That see the Atlantic wave their morn restore.
Sweet land! may I thy lost delights recall,
And paint thy Gertrude in her bowers of yore,
Whose beauty was the love of Pennsylvania's shore!
et cetera. Subsequently applied 19c. to other locations (in Kansas, Ohio, and Wisconsin), and to a western territory organized July 25, 1868 (admitted as a state 1890).
On the same day there was debate in the Senate over the name for the new Territory. Territories often keep their names when they become States, so we may be glad that "Cheyenne," to be pronounced "Shy-en," was not adopted. "Lincoln" was rejected for an obvious and, no doubt, sound reason. Apparently, nobody had a better name to offer, though there must be plenty of Indian words that could properly be used, and, for the present, the insignificant "Wyoming" is retained. [The Nation, June 11, 1868]
Middle English mirie, from Old English myrge "pleasing, agreeable, pleasant, sweet, exciting feelings of enjoyment and gladness" (said of grass, trees, the world, music, song); also as an adverb, "pleasantly, melodiously," from Proto-Germanic *murgijaz, which probably originally meant "short-lasting," (compare Old High German murg "short," Gothic gamaurgjan "to shorten"), from PIE root *mregh-u- "short." The only exact cognate for meaning outside English was Middle Dutch mergelijc "joyful."
The connection to "pleasure" likely was via the notion of "making time fly, that which makes the time seem to pass quickly" (compare German Kurzweil "pastime," literally "a short time;" Old Norse skemta "to amuse, entertain, amuse oneself," from skamt, neuter of skammr "short"). There also was a verbal form in Old English, myrgan "be merry, rejoice." For vowel evolution, see bury (v.).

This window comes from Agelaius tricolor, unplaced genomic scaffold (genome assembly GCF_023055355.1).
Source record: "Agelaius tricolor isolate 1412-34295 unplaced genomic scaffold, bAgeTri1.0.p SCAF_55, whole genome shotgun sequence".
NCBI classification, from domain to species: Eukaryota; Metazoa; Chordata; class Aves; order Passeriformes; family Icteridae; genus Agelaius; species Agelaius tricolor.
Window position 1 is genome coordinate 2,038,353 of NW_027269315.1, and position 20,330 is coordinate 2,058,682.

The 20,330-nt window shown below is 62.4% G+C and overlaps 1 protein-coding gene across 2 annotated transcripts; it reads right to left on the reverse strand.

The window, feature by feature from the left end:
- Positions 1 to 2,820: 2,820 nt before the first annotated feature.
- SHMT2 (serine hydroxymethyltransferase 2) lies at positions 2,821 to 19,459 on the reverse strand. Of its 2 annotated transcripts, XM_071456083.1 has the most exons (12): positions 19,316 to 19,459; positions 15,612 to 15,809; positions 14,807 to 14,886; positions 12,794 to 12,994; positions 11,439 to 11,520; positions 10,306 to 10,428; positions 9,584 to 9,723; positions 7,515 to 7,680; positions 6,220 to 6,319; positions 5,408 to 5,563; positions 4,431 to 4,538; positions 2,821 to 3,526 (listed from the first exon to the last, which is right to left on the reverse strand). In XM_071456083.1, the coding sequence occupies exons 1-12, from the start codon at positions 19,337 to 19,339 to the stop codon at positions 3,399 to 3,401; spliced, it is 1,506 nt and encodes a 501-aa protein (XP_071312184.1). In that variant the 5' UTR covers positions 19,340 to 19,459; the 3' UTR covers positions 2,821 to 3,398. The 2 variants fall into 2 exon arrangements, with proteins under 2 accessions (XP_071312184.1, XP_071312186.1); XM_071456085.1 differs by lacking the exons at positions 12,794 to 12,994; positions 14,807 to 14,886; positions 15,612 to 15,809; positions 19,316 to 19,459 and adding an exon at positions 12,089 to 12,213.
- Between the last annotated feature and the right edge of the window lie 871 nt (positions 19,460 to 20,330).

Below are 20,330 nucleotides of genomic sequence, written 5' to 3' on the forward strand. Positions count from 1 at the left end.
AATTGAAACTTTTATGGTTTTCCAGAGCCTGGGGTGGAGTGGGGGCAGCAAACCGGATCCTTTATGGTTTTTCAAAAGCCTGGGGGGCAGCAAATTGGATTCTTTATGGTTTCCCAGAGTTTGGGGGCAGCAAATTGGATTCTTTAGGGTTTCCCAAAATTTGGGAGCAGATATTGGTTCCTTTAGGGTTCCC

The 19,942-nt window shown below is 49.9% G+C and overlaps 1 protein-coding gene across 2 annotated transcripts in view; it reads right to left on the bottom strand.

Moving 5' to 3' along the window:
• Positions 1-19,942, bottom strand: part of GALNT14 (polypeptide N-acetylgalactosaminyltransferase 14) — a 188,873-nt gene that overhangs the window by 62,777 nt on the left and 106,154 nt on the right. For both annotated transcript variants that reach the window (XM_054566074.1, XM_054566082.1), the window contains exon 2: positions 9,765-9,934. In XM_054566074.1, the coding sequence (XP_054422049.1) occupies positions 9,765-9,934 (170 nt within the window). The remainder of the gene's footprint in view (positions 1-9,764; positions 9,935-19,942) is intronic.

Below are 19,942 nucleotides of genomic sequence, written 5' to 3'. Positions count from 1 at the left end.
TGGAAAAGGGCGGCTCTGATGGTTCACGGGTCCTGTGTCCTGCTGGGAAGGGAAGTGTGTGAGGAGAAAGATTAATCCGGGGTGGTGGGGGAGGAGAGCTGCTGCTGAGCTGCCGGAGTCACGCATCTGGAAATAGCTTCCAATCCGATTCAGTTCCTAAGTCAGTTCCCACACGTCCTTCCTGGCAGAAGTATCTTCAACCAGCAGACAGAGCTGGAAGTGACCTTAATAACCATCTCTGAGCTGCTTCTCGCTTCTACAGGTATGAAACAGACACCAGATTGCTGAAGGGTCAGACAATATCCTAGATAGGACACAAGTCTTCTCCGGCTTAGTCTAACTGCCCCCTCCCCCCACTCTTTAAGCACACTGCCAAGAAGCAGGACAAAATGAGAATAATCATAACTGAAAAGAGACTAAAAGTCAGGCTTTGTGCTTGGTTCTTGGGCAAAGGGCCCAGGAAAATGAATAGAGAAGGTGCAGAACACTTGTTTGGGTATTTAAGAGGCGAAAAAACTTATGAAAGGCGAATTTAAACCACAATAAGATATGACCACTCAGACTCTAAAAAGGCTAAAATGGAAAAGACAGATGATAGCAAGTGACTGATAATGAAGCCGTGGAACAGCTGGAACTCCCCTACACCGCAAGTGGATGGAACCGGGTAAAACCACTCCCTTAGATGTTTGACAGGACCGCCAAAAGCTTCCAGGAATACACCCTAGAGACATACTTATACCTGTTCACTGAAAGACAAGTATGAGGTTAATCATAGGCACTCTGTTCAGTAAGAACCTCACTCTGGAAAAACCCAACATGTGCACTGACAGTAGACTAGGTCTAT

Not originally applied to humorous moods or speech or conduct, yet the word had a much wider senses in Middle English than modern: "pleasant-sounding" (of animal voices), "fine" (of weather), "handsome" (of dress), "pleasant-tasting" (of herbs). The evolution of the modern senses is probably via the meaning "pleased by a certain event or situation or state of things" (c. 1200). Of persons, "cheerful by disposition or nature; playfully cheerful, enlivened with gladness or good spirits," by mid-14c.
Merry-bout "an incident of sexual intercourse" was low slang from 1780. Merry-begot "illegitimate" (adj.), also "bastard" (n.) are in Grose (1785). Merrie England (now frequently satirical or ironic) is c. 1400, meri ingland, originally in a broader sense of "bountiful, prosperous." Merry Monday was a 16c. term for "the Monday before Shrove Tuesday" (Mardi Gras).